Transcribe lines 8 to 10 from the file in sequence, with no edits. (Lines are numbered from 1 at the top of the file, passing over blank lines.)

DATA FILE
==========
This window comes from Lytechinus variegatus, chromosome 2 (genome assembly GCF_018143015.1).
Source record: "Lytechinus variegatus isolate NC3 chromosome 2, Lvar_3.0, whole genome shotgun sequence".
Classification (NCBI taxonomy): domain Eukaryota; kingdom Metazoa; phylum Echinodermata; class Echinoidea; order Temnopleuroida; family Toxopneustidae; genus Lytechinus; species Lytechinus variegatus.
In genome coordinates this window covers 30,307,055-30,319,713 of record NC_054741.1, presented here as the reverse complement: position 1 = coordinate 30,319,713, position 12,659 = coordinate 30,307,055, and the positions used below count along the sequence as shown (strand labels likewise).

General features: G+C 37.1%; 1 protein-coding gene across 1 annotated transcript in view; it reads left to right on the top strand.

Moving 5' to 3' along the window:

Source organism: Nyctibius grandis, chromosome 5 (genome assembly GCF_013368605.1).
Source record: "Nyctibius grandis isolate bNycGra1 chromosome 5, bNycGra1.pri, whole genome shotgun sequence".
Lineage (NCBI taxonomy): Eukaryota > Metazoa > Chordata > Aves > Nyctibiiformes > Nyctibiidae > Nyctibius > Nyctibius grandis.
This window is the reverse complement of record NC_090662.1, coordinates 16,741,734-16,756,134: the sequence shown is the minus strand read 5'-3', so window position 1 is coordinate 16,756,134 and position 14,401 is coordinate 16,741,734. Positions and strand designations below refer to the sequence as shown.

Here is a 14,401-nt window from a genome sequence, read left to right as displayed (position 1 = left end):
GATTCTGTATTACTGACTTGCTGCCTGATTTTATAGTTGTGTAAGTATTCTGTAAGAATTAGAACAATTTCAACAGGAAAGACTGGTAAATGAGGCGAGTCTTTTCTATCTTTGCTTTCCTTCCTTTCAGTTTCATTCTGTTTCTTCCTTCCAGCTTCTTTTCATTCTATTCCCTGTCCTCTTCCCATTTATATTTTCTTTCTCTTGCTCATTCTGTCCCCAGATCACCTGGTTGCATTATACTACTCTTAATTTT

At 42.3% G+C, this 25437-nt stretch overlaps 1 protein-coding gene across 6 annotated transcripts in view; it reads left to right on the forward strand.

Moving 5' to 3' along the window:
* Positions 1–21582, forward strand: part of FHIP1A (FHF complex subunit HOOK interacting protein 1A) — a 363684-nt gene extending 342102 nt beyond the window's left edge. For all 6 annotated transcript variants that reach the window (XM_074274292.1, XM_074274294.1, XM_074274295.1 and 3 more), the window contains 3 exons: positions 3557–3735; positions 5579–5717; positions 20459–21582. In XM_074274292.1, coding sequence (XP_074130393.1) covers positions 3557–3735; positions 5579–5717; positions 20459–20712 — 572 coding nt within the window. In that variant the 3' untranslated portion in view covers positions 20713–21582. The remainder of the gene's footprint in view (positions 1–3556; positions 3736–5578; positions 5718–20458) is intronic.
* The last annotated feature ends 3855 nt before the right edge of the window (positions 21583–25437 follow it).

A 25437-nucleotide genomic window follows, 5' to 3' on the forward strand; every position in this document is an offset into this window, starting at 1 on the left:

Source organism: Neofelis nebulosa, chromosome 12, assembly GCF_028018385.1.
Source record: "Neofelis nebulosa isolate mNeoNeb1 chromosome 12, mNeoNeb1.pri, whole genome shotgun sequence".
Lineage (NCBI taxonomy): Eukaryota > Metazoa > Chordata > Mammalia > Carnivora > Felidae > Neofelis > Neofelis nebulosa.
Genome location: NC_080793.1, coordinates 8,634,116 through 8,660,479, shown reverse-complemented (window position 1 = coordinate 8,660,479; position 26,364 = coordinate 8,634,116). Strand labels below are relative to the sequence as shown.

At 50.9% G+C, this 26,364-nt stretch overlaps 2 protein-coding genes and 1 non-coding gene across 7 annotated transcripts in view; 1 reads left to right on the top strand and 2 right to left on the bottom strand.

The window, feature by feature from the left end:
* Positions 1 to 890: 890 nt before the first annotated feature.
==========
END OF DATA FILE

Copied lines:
Source record: "Nyctibius grandis isolate bNycGra1 chromosome 5, bNycGra1.pri, whole genome shotgun sequence".
Lineage (NCBI taxonomy): Eukaryota > Metazoa > Chordata > Aves > Nyctibiiformes > Nyctibiidae > Nyctibius > Nyctibius grandis.
This window is the reverse complement of record NC_090662.1, coordinates 16,741,734-16,756,134: the sequence shown is the minus strand read 5'-3', so window position 1 is coordinate 16,756,134 and position 14,401 is coordinate 16,741,734. Positions and strand designations below refer to the sequence as shown.